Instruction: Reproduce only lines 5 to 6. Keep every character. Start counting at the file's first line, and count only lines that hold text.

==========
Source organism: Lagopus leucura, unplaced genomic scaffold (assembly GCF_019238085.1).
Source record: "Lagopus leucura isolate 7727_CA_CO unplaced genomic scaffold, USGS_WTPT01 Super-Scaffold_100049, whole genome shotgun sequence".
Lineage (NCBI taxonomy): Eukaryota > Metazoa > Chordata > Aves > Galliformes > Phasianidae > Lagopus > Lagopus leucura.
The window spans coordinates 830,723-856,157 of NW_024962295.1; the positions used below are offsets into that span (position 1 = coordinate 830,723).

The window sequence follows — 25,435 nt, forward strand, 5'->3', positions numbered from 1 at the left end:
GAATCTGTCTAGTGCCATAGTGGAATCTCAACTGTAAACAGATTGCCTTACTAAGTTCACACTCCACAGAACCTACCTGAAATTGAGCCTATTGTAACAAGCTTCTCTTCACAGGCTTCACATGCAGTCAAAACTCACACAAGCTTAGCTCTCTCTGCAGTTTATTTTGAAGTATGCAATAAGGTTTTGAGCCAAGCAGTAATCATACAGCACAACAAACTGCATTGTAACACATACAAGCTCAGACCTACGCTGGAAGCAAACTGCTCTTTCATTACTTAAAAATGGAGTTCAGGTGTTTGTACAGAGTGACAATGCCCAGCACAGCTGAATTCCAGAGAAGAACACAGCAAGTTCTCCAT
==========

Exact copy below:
The window sequence follows — 25,435 nt, forward strand, 5'->3', positions numbered from 1 at the left end:
GAATCTGTCTAGTGCCATAGTGGAATCTCAACTGTAAACAGATTGCCTTACTAAGTTCACACTCCACAGAACCTACCTGAAATTGAGCCTATTGTAACAAGCTTCTCTTCACAGGCTTCACATGCAGTCAAAACTCACACAAGCTTAGCTCTCTCTGCAGTTTATTTTGAAGTATGCAATAAGGTTTTGAGCCAAGCAGTAATCATACAGCACAACAAACTGCATTGTAACACATACAAGCTCAGACCTACGCTGGAAGCAAACTGCTCTTTCATTACTTAAAAATGGAGTTCAGGTGTTTGTACAGAGTGACAATGCCCAGCACAGCTGAATTCCAGAGAAGAACACAGCAAGTTCTCCAT